The primary goal was not to fix people, but to give them a space to live in the greatest degree of comfort that the Portland could create.

There were a lot of unhappy endings at the hotel, but endings that would have been worse had they occurred on the street. And Evans was able to give many tenants enough time to reconnect with family.

“I thought, ‘Holy fuck, there is no difference between me and Tilly, except that she had nothing and no one and no support, and I did,’” Evans says.

“In so many people’s minds in those days, what we did was seen as without value,” Evans remembers. “Because people only respected interventions that led to recovery or to rehabilitation.”

Evans was simply giving a home to people who, up until then, had been told they weren’t good enough to have one

“We accommodated people, no matter who they were.”

“housing first.” It posits that by giving a person a roof over their head, you begin to stabilize a person’s life to a point where they can then work on their addiction issues, mental health problems, prospects for employment, and relations with family and friends. If you first give a person a home and ensure that they can stay there, research shows that this degree of stability will give them the space and the time that they require to figure out the rest.

Evans found that when she told tenants they no longer needed to fear eviction—that they would not been thrown out to the streets for using drugs or disrupting others with symptoms of mental illness—her tenants often used less drugs and experienced fewer mental health outbursts. When she gave tenants a home that was truly theirs and removed the intense feelings of stress that they had previously felt from the constant threat of homelessness, their mental health improved, sometimes significantly so.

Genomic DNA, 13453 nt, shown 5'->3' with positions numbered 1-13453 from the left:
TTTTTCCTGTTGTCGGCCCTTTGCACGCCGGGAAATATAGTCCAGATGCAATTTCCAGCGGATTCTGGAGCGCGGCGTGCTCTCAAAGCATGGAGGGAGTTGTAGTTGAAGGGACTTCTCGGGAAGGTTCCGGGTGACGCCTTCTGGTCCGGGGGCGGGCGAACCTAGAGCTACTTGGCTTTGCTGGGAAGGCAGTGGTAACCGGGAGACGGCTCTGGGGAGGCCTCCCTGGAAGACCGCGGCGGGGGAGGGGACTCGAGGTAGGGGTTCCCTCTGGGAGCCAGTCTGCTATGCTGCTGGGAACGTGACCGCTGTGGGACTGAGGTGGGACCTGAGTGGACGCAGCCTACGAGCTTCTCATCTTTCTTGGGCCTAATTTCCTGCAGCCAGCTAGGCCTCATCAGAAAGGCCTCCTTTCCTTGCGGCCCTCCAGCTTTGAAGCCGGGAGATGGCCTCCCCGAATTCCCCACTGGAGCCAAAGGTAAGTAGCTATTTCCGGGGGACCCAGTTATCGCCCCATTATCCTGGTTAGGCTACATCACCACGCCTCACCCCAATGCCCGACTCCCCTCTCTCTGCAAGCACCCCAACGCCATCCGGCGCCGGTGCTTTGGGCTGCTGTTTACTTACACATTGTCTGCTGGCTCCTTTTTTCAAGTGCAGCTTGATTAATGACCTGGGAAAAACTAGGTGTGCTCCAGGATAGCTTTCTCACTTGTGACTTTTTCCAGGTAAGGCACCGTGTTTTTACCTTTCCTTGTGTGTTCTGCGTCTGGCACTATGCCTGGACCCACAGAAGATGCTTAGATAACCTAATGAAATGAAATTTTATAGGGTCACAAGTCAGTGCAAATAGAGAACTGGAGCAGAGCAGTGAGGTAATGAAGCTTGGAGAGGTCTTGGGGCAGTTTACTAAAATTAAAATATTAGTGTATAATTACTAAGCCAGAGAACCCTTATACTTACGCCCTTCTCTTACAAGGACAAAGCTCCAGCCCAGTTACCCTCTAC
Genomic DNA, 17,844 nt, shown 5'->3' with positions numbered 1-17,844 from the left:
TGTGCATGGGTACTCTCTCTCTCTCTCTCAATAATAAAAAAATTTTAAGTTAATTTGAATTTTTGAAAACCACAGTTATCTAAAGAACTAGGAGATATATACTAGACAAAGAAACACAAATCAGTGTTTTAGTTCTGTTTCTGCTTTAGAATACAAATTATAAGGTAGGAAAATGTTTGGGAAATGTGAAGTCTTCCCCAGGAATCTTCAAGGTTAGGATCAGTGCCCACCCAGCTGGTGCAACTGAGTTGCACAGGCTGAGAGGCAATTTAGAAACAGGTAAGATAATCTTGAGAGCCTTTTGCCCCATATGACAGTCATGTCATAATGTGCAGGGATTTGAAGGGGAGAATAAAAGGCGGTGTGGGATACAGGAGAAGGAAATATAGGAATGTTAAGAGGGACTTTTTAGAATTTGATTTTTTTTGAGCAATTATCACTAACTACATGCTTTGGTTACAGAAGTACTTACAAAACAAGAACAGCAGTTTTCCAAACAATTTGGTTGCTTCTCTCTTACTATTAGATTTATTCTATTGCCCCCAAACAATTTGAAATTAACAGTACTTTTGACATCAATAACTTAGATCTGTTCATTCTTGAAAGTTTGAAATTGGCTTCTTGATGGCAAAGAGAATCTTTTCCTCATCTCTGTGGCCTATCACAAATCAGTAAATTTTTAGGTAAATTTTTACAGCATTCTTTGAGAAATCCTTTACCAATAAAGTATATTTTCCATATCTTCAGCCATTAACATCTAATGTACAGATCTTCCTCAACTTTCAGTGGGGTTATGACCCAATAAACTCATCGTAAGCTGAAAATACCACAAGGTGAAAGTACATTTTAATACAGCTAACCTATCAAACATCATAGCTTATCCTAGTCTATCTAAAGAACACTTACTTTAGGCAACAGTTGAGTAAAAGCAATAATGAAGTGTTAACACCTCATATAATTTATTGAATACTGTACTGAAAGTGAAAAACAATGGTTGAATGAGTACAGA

evicted

Through the 1990s, The Portland Hotel grew from the one building in Vancouver’s Downtown Eastside to the Portland Hotel Society and then to PHS Community Services Society, now one of the largest nonprofit social-housing providers in Canada. Evans left Vancouver and moved on to New York in 2014, but the tradition of kindness that she began at the old Portland Hotel continues there and at more than a dozen buildings that PHS came to operate across Vancouver and beyond.

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30 min video interview 2018 – [https://www.youtube.com/watch?v=ih7HoJFUTsg]

The Washington Heights CORNER Project is doing what it can to deal with this crisis by offering support to people who are suffering the ravages of drug addiction. Its strategy: harm reduction, has been controversial in the past. But Liz Evans, the executive director of the Corner Project, is here to tell us HOW harm reduction works, and just how well it is working.

2 min – on harm reduction – at any given time 1 in 10 active drug users is engaged in some kind of treatment program.. so 9 are no.. so many.. have no supports.. vast majority of treatment is abstinence based.. harm reduction is targeted to meet people where they are at.. trying to meet a human being as a human being.. lowering that expectation and not trying to engage in fixing/curing.. means i’m not putting my hopes/dreams on you.. i’m actually listening to you.. and that makes a big diff.. esp to many who have failed at treatments before..